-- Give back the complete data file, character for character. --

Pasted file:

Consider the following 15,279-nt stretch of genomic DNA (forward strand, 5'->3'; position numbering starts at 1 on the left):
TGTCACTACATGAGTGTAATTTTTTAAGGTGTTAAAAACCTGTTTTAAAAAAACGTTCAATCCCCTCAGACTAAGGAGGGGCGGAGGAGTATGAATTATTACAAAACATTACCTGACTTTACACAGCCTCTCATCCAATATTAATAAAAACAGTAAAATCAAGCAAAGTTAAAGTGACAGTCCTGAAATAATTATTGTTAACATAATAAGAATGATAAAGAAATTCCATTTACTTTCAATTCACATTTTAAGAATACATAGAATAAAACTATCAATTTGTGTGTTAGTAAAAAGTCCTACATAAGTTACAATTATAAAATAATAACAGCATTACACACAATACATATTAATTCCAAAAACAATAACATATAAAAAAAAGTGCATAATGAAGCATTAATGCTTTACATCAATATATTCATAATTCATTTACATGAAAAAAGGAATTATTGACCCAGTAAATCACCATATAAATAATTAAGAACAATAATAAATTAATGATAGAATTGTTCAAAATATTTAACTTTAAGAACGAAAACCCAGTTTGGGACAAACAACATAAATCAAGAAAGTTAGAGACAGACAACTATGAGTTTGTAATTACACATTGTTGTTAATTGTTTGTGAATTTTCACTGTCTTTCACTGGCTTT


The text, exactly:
Consider the following 15,279-nt stretch of genomic DNA (forward strand, 5'->3'; position numbering starts at 1 on the left):
TGTCACTACATGAGTGTAATTTTTTAAGGTGTTAAAAACCTGTTTTAAAAAAACGTTCAATCCCCTCAGACTAAGGAGGGGCGGAGGAGTATGAATTATTACAAAACATTACCTGACTTTACACAGCCTCTCATCCAATATTAATAAAAACAGTAAAATCAAGCAAAGTTAAAGTGACAGTCCTGAAATAATTATTGTTAACATAATAAGAATGATAAAGAAATTCCATTTACTTTCAATTCACATTTTAAGAATACATAGAATAAAACTATCAATTTGTGTGTTAGTAAAAAGTCCTACATAAGTTACAATTATAAAATAATAACAGCATTACACACAATACATATTAATTCCAAAAACAATAACATATAAAAAAAAGTGCATAATGAAGCATTAATGCTTTACATCAATATATTCATAATTCATTTACATGAAAAAAGGAATTATTGACCCAGTAAATCACCATATAAATAATTAAGAACAATAATAAATTAATGATAGAATTGTTCAAAATATTTAACTTTAAGAACGAAAACCCAGTTTGGGACAAACAACATAAATCAAGAAAGTTAGAGACAGACAACTATGAGTTTGTAATTACACATTGTTGTTAATTGTTTGTGAATTTTCACTGTCTTTCACTGGCTTT